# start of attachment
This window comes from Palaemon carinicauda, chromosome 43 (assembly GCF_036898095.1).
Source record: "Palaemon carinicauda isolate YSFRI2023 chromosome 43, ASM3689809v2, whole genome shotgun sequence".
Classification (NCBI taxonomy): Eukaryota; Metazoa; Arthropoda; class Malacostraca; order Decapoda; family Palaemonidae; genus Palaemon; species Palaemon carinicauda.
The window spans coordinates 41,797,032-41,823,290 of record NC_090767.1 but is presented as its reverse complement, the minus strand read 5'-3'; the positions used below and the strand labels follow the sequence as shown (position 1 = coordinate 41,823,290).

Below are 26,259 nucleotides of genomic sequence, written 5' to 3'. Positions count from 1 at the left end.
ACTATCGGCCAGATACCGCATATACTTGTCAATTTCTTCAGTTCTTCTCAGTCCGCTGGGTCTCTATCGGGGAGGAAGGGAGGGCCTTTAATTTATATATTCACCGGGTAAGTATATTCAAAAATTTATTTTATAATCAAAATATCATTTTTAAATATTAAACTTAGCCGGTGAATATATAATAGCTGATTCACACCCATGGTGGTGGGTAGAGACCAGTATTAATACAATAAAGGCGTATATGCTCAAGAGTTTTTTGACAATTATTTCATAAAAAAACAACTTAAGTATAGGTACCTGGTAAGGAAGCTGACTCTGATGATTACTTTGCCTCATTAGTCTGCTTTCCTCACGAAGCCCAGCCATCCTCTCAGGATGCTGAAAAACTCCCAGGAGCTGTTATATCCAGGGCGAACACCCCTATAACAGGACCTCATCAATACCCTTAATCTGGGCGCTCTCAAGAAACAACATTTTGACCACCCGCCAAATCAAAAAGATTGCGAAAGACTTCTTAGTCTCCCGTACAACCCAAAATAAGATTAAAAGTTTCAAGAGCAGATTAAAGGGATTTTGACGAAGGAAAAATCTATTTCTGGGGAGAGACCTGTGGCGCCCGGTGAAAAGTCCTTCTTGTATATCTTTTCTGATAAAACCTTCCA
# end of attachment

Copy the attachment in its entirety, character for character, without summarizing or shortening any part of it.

This window comes from Palaemon carinicauda, chromosome 43 (assembly GCF_036898095.1).
Source record: "Palaemon carinicauda isolate YSFRI2023 chromosome 43, ASM3689809v2, whole genome shotgun sequence".
Classification (NCBI taxonomy): Eukaryota; Metazoa; Arthropoda; class Malacostraca; order Decapoda; family Palaemonidae; genus Palaemon; species Palaemon carinicauda.
The window spans coordinates 41,797,032-41,823,290 of record NC_090767.1 but is presented as its reverse complement, the minus strand read 5'-3'; the positions used below and the strand labels follow the sequence as shown (position 1 = coordinate 41,823,290).

Below are 26,259 nucleotides of genomic sequence, written 5' to 3'. Positions count from 1 at the left end.
ACTATCGGCCAGATACCGCATATACTTGTCAATTTCTTCAGTTCTTCTCAGTCCGCTGGGTCTCTATCGGGGAGGAAGGGAGGGCCTTTAATTTATATATTCACCGGGTAAGTATATTCAAAAATTTATTTTATAATCAAAATATCATTTTTAAATATTAAACTTAGCCGGTGAATATATAATAGCTGATTCACACCCATGGTGGTGGGTAGAGACCAGTATTAATACAATAAAGGCGTATATGCTCAAGAGTTTTTTGACAATTATTTCATAAAAAAACAACTTAAGTATAGGTACCTGGTAAGGAAGCTGACTCTGATGATTACTTTGCCTCATTAGTCTGCTTTCCTCACGAAGCCCAGCCATCCTCTCAGGATGCTGAAAAACTCCCAGGAGCTGTTATATCCAGGGCGAACACCCCTATAACAGGACCTCATCAATACCCTTAATCTGGGCGCTCTCAAGAAACAACATTTTGACCACCCGCCAAATCAAAAAGATTGCGAAAGACTTCTTAGTCTCCCGTACAACCCAAAATAAGATTAAAAGTTTCAAGAGCAGATTAAAGGGATTTTGACGAAGGAAAAATCTATTTCTGGGGAGAGACCTGTGGCGCCCGGTGAAAAGTCCTTCTTGTATATCTTTTCTGATAAAACCTTCCA